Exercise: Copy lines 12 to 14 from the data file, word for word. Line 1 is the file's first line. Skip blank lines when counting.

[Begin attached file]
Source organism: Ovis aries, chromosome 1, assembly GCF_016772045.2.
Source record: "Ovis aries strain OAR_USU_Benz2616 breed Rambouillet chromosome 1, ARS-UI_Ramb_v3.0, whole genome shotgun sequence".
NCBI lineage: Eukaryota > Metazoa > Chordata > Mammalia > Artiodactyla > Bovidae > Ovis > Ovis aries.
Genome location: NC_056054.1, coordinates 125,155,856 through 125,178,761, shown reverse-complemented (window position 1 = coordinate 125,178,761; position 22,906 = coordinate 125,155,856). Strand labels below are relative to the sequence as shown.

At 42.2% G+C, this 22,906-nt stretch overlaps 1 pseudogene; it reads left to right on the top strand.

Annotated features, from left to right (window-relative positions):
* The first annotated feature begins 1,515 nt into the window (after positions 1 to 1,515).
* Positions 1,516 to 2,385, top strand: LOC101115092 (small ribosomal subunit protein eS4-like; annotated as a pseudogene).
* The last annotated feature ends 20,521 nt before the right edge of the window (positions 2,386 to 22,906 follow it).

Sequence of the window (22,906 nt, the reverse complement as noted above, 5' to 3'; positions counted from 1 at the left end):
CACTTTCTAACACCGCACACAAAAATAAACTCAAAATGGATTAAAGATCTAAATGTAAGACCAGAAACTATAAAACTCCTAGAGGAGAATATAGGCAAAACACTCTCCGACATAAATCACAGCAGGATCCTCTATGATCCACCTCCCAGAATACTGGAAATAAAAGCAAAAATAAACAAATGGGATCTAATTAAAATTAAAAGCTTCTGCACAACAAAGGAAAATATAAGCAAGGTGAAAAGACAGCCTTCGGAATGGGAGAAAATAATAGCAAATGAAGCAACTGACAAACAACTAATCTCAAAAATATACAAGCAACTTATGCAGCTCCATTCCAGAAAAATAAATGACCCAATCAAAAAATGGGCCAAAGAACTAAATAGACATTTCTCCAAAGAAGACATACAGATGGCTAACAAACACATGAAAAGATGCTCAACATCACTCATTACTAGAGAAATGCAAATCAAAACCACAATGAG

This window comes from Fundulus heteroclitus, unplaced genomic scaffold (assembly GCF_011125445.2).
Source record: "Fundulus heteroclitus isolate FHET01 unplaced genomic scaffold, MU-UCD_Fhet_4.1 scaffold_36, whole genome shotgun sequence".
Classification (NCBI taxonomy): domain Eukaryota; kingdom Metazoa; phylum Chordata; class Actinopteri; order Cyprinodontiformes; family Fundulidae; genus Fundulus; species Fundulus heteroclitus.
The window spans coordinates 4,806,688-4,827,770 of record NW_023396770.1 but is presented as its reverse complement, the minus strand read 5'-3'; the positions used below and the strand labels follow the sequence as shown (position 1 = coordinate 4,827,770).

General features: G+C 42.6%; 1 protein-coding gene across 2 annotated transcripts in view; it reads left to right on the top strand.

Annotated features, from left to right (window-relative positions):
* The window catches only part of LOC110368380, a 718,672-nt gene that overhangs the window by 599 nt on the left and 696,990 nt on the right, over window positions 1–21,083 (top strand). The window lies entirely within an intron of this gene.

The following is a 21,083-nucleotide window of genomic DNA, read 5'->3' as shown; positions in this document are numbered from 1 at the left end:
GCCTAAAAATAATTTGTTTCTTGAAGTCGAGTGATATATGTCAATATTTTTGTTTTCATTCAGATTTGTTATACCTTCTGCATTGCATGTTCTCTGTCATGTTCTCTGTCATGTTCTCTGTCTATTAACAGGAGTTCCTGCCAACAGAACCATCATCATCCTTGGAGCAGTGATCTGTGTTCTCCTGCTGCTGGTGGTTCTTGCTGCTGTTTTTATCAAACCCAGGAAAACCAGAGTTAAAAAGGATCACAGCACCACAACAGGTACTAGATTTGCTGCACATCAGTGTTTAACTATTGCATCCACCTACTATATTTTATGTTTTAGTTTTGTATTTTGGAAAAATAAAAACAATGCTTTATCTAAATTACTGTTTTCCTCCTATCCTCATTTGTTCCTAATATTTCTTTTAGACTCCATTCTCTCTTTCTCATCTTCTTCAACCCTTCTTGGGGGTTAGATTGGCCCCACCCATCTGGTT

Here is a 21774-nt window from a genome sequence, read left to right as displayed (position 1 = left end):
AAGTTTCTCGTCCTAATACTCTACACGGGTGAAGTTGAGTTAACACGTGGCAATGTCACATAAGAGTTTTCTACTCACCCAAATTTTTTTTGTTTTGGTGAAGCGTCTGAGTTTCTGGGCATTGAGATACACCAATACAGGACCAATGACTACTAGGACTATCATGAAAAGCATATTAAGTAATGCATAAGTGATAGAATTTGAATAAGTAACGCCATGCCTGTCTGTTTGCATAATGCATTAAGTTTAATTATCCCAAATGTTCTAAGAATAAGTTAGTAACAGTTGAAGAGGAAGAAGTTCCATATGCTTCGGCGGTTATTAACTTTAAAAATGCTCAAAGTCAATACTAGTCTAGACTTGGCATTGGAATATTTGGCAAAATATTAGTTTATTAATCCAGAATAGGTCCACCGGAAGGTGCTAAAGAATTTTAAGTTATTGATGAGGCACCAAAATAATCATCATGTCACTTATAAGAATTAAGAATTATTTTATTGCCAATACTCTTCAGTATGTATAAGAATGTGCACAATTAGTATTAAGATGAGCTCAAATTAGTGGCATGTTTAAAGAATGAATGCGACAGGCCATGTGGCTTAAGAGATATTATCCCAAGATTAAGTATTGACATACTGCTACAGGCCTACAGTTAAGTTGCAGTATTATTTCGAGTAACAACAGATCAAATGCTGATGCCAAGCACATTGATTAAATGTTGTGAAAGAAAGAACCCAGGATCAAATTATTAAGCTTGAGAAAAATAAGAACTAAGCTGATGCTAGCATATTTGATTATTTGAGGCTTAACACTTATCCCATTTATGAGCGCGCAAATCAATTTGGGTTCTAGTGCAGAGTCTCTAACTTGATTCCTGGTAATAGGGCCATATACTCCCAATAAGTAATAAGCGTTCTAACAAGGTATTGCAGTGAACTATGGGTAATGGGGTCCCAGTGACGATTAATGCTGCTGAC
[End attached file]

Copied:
This window comes from Fundulus heteroclitus, unplaced genomic scaffold (assembly GCF_011125445.2).
Source record: "Fundulus heteroclitus isolate FHET01 unplaced genomic scaffold, MU-UCD_Fhet_4.1 scaffold_36, whole genome shotgun sequence".
Classification (NCBI taxonomy): domain Eukaryota; kingdom Metazoa; phylum Chordata; class Actinopteri; order Cyprinodontiformes; family Fundulidae; genus Fundulus; species Fundulus heteroclitus.